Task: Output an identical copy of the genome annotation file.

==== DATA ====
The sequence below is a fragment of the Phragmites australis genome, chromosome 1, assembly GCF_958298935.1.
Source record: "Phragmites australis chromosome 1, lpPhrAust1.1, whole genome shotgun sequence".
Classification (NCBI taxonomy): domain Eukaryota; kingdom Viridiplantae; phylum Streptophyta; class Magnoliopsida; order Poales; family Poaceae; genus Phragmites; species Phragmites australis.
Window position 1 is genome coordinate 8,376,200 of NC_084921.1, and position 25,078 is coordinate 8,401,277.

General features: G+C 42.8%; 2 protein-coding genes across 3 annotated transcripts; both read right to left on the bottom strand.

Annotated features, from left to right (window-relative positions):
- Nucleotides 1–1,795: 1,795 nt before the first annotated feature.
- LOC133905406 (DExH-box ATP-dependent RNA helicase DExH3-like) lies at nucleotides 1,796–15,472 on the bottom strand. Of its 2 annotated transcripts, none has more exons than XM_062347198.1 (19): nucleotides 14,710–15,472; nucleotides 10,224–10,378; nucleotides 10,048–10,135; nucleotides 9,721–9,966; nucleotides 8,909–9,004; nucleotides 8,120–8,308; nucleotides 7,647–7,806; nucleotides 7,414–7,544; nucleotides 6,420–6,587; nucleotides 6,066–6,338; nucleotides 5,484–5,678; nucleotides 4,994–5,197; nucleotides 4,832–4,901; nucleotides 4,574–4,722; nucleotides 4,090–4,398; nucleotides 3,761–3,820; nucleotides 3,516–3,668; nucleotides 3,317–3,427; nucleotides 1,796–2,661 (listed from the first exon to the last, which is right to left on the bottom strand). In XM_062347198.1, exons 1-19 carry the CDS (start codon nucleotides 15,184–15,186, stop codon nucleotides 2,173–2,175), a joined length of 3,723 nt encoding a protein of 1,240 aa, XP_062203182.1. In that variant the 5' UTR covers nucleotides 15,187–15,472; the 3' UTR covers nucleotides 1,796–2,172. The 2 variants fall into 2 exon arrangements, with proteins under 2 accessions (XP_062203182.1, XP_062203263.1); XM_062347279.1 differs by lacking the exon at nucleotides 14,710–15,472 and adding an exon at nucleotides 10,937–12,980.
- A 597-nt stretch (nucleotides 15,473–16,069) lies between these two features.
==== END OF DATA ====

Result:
The sequence below is a fragment of the Phragmites australis genome, chromosome 1, assembly GCF_958298935.1.
Source record: "Phragmites australis chromosome 1, lpPhrAust1.1, whole genome shotgun sequence".
Classification (NCBI taxonomy): domain Eukaryota; kingdom Viridiplantae; phylum Streptophyta; class Magnoliopsida; order Poales; family Poaceae; genus Phragmites; species Phragmites australis.
Window position 1 is genome coordinate 8,376,200 of NC_084921.1, and position 25,078 is coordinate 8,401,277.

General features: G+C 42.8%; 2 protein-coding genes across 3 annotated transcripts; both read right to left on the bottom strand.

Annotated features, from left to right (window-relative positions):
- Nucleotides 1–1,795: 1,795 nt before the first annotated feature.
- LOC133905406 (DExH-box ATP-dependent RNA helicase DExH3-like) lies at nucleotides 1,796–15,472 on the bottom strand. Of its 2 annotated transcripts, none has more exons than XM_062347198.1 (19): nucleotides 14,710–15,472; nucleotides 10,224–10,378; nucleotides 10,048–10,135; nucleotides 9,721–9,966; nucleotides 8,909–9,004; nucleotides 8,120–8,308; nucleotides 7,647–7,806; nucleotides 7,414–7,544; nucleotides 6,420–6,587; nucleotides 6,066–6,338; nucleotides 5,484–5,678; nucleotides 4,994–5,197; nucleotides 4,832–4,901; nucleotides 4,574–4,722; nucleotides 4,090–4,398; nucleotides 3,761–3,820; nucleotides 3,516–3,668; nucleotides 3,317–3,427; nucleotides 1,796–2,661 (listed from the first exon to the last, which is right to left on the bottom strand). In XM_062347198.1, exons 1-19 carry the CDS (start codon nucleotides 15,184–15,186, stop codon nucleotides 2,173–2,175), a joined length of 3,723 nt encoding a protein of 1,240 aa, XP_062203182.1. In that variant the 5' UTR covers nucleotides 15,187–15,472; the 3' UTR covers nucleotides 1,796–2,172. The 2 variants fall into 2 exon arrangements, with proteins under 2 accessions (XP_062203182.1, XP_062203263.1); XM_062347279.1 differs by lacking the exon at nucleotides 14,710–15,472 and adding an exon at nucleotides 10,937–12,980.
- A 597-nt stretch (nucleotides 15,473–16,069) lies between these two features.